Your shoes tell the story of your life. Whether they are beat-up tennis shoes worn with the grime from laboring in the garden or leather strappy sandals made for a night out on the town, your shoes are a part of you. In each mark or stain, you see memories of first dates or rushed mornings on the way to work – you see little, random pieces of life that have made lasting impacts.
My hiking shoes, while still somewhat new (aged with a little mud splatter and some broken thread), have tales that are as vivid as the day I traveled in them. Such is my recollection of Harpers Ferry.
Situated on the very tip of West Virginia’s Eastern Panhandle in Jefferson county, Harpers Ferry is best known for its involvement in the Civil War including John Brown’s Raid. In October 1859, abolitionist John Brown raided the military arsenal at Harpers Ferry in an elaborate plan to establish an independent group of freed slaves in the Maryland and Virginia mountains. The easternmost town is also noted for the convergence of the Baltimore & Ohio Railroad, the Winchester & Potomac Railroad and the Chesapeake & Ohio Canal.
While the journey to Harpers Ferry is just a little over four hours from the Mid-Ohio Valley, it is best to give yourself plenty of time to experience all of the wonders the little town, and surrounding area, have to offer. Researching and making a travel itinerary will make certain you don’t miss a thing on your trip, but don’t hold yourself down to every scribble and bullet point on the list- enjoy every moment and make them all leisurely ones.
Day 1: If you find yourself pressed for time, maybe hitting the road at four or five o’clock on a Friday, I suggest stopping half or three-fourths of the way and resting for the night. There are plenty of options for those wanting indoor plumbing and a continental breakfast, but if you truly want to rough it, choose from more than six national and state parks/forests in the region.Green Ridge State Forest in western Maryland will trick your senses into believing you are still in the Mountain State. The rolling peaks with mixed pine trees are seamlessly stitched together like a patchwork quilt. Plus, it is only a little over an hour away from Harpers Ferry. Oh, and if you do decide to sleep under the stars, I have three tips: make camp before dark, practice making a fire before you leave, and keep anything that smells away from the campsite (Insert “Office” joke – “Bears eat beets”).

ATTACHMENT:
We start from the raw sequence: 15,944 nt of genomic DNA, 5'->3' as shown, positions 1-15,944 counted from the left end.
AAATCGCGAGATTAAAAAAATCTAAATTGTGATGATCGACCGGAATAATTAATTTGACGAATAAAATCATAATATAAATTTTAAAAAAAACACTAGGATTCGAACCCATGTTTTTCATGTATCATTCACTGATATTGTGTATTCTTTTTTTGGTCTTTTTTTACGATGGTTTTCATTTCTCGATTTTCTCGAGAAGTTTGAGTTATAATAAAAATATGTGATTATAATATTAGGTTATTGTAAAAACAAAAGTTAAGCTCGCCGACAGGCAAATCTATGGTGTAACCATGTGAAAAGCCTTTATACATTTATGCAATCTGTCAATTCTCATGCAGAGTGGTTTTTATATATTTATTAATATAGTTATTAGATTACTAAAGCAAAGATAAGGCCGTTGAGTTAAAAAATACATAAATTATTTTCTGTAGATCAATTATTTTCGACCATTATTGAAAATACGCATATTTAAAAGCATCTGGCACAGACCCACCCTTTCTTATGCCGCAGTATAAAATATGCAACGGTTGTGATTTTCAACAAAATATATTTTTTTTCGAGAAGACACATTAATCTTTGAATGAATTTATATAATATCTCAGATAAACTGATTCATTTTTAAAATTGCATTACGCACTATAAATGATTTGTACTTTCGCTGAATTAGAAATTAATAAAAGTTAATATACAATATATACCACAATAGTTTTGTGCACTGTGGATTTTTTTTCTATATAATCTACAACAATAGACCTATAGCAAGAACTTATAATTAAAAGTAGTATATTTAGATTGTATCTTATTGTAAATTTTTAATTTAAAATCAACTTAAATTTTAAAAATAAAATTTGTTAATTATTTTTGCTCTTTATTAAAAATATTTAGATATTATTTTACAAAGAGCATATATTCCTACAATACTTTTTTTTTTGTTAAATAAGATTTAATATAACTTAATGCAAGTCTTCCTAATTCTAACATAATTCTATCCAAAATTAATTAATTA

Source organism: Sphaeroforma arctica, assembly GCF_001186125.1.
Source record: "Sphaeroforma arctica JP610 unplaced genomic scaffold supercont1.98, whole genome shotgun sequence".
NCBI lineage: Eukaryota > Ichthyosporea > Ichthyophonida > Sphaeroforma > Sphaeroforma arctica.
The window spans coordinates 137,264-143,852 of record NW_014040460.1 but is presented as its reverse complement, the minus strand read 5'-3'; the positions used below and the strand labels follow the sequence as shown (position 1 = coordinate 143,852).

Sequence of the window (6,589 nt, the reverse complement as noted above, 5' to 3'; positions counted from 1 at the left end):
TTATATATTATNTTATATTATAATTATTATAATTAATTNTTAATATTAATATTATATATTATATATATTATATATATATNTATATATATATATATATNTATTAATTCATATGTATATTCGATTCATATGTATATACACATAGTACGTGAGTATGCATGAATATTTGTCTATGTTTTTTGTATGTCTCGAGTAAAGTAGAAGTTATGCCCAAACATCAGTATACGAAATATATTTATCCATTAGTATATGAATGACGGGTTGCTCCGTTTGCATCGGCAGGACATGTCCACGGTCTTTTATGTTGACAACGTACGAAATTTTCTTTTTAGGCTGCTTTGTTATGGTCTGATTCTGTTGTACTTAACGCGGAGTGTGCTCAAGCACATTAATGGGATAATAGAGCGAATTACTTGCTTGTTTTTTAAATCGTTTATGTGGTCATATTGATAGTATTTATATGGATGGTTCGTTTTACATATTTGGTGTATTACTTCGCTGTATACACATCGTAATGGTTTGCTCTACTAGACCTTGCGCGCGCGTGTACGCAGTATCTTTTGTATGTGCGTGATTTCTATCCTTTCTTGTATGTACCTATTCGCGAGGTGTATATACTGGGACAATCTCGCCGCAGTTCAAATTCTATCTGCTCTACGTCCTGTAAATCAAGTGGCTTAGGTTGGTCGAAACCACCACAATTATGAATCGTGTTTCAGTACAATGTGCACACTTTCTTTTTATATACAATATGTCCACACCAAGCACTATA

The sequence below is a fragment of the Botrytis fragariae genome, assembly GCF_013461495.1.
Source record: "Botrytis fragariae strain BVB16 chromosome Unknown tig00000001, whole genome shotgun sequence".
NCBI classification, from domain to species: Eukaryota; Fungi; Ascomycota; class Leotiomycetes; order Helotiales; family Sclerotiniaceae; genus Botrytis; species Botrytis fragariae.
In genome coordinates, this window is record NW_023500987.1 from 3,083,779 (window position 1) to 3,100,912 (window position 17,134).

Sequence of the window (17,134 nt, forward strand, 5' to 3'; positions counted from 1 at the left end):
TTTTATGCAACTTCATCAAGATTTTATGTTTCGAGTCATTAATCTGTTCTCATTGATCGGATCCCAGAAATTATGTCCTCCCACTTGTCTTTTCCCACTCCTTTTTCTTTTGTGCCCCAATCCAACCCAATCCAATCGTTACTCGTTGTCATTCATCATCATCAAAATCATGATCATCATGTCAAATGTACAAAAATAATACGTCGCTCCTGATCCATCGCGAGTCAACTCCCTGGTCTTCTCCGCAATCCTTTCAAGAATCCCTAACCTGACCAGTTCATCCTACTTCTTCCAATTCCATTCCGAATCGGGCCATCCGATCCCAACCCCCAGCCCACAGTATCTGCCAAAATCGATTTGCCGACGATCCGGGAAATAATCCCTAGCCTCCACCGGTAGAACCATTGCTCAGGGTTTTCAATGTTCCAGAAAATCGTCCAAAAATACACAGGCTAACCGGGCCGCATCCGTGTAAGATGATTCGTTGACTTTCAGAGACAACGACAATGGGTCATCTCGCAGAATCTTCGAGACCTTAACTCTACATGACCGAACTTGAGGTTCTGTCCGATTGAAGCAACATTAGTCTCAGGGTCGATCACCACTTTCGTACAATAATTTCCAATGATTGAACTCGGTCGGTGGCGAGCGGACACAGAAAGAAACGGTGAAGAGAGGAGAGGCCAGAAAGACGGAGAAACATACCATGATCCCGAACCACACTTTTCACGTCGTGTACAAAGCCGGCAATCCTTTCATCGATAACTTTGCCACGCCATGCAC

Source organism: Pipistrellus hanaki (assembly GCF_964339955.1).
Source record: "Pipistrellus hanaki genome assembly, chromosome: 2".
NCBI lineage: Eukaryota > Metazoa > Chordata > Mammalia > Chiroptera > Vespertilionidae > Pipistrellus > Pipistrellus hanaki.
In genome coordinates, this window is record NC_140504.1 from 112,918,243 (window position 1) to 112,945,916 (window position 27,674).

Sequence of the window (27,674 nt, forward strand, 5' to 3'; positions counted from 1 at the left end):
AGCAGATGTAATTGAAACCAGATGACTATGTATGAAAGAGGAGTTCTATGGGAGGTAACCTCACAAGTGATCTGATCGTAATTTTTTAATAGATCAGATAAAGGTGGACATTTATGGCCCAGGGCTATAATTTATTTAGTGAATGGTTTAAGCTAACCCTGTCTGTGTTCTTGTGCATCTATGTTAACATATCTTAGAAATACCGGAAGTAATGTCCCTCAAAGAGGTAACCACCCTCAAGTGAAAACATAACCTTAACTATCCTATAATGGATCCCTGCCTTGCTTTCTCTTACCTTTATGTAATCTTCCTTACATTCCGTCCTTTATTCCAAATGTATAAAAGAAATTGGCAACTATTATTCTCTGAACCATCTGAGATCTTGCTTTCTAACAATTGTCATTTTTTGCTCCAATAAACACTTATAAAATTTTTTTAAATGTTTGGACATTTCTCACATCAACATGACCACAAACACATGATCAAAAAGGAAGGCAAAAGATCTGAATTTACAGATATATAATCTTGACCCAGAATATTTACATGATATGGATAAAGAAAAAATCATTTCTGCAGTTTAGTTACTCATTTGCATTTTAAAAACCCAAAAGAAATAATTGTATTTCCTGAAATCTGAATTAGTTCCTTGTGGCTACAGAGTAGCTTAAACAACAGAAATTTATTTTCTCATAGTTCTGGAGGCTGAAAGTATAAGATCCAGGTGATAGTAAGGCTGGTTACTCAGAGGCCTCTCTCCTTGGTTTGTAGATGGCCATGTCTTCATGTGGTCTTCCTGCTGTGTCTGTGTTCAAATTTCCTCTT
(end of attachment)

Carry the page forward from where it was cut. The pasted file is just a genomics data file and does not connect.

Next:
Day 2: Any adventurer, or aspiring hiker, will come to know the Appalachian National Scenic Trail, or simply, the A.T. This marked trail runs from Springer Mountain in Georgia to Mount Katahdin in Maine, passing through 14 states. Approximately 2,184 miles long, it is famous for its many hikers and backpackers (thru-hikers) that attempt to travel the length within one season; about six months. Four of those miles run through Harpers Ferry, where the A.T. Conservancy is located, and is considered the halfway point for many thru-hikers. As you enter the small stone building, you instantly become inspired by those before you, each tired yet smiling face on printed photo paper stare at you with the accomplishment of their 1,000 mile. With that, you are ready to hit the white blazes and begin your trek. The only question is: are you a south or northbounder?